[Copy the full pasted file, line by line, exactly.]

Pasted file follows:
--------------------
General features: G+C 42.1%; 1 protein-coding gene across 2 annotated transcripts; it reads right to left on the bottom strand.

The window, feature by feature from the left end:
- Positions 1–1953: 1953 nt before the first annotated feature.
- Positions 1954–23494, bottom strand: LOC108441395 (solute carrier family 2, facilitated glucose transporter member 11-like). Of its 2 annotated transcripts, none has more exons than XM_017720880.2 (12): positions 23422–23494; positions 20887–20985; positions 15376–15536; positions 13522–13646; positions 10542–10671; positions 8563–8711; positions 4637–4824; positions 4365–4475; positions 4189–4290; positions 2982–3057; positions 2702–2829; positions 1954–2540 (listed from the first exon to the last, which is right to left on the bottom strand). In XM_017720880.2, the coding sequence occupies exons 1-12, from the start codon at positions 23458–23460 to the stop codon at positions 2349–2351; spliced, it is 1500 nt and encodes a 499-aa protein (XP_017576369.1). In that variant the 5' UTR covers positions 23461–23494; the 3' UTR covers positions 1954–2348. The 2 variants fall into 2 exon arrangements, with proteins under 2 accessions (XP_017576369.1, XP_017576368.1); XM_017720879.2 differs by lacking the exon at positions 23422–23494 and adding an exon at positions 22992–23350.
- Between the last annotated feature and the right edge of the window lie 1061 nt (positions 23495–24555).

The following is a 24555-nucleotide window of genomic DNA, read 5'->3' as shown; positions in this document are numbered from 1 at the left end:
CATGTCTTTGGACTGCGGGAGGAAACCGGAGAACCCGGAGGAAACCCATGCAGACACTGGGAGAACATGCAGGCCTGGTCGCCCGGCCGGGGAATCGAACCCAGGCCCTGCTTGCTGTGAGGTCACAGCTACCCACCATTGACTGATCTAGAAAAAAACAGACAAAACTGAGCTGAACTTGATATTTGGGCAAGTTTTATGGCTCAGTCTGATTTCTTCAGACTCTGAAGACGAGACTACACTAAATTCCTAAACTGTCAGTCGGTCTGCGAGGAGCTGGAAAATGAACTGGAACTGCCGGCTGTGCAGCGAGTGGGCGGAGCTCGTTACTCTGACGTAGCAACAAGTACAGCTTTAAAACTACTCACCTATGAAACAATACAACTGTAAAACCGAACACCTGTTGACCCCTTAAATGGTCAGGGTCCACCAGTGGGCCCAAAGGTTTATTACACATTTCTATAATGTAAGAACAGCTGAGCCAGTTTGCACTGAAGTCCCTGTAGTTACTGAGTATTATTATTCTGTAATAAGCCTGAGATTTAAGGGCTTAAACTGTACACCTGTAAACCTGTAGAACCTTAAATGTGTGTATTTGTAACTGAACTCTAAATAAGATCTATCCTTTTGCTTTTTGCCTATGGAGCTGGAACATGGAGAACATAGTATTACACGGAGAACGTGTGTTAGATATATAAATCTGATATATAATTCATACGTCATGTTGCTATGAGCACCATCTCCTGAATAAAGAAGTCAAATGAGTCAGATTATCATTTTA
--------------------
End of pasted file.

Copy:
General features: G+C 42.1%; 1 protein-coding gene across 2 annotated transcripts; it reads right to left on the bottom strand.

The window, feature by feature from the left end:
- Positions 1–1953: 1953 nt before the first annotated feature.
- Positions 1954–23494, bottom strand: LOC108441395 (solute carrier family 2, facilitated glucose transporter member 11-like). Of its 2 annotated transcripts, none has more exons than XM_017720880.2 (12): positions 23422–23494; positions 20887–20985; positions 15376–15536; positions 13522–13646; positions 10542–10671; positions 8563–8711; positions 4637–4824; positions 4365–4475; positions 4189–4290; positions 2982–3057; positions 2702–2829; positions 1954–2540 (listed from the first exon to the last, which is right to left on the bottom strand). In XM_017720880.2, the coding sequence occupies exons 1-12, from the start codon at positions 23458–23460 to the stop codon at positions 2349–2351; spliced, it is 1500 nt and encodes a 499-aa protein (XP_017576369.1). In that variant the 5' UTR covers positions 23461–23494; the 3' UTR covers positions 1954–2348. The 2 variants fall into 2 exon arrangements, with proteins under 2 accessions (XP_017576369.1, XP_017576368.1); XM_017720879.2 differs by lacking the exon at positions 23422–23494 and adding an exon at positions 22992–23350.
- Between the last annotated feature and the right edge of the window lie 1061 nt (positions 23495–24555).

The following is a 24555-nucleotide window of genomic DNA, read 5'->3' as shown; positions in this document are numbered from 1 at the left end:
CATGTCTTTGGACTGCGGGAGGAAACCGGAGAACCCGGAGGAAACCCATGCAGACACTGGGAGAACATGCAGGCCTGGTCGCCCGGCCGGGGAATCGAACCCAGGCCCTGCTTGCTGTGAGGTCACAGCTACCCACCATTGACTGATCTAGAAAAAAACAGACAAAACTGAGCTGAACTTGATATTTGGGCAAGTTTTATGGCTCAGTCTGATTTCTTCAGACTCTGAAGACGAGACTACACTAAATTCCTAAACTGTCAGTCGGTCTGCGAGGAGCTGGAAAATGAACTGGAACTGCCGGCTGTGCAGCGAGTGGGCGGAGCTCGTTACTCTGACGTAGCAACAAGTACAGCTTTAAAACTACTCACCTATGAAACAATACAACTGTAAAACCGAACACCTGTTGACCCCTTAAATGGTCAGGGTCCACCAGTGGGCCCAAAGGTTTATTACACATTTCTATAATGTAAGAACAGCTGAGCCAGTTTGCACTGAAGTCCCTGTAGTTACTGAGTATTATTATTCTGTAATAAGCCTGAGATTTAAGGGCTTAAACTGTACACCTGTAAACCTGTAGAACCTTAAATGTGTGTATTTGTAACTGAACTCTAAATAAGATCTATCCTTTTGCTTTTTGCCTATGGAGCTGGAACATGGAGAACATAGTATTACACGGAGAACGTGTGTTAGATATATAAATCTGATATATAATTCATACGTCATGTTGCTATGAGCACCATCTCCTGAATAAAGAAGTCAAATGAGTCAGATTATCATTTTA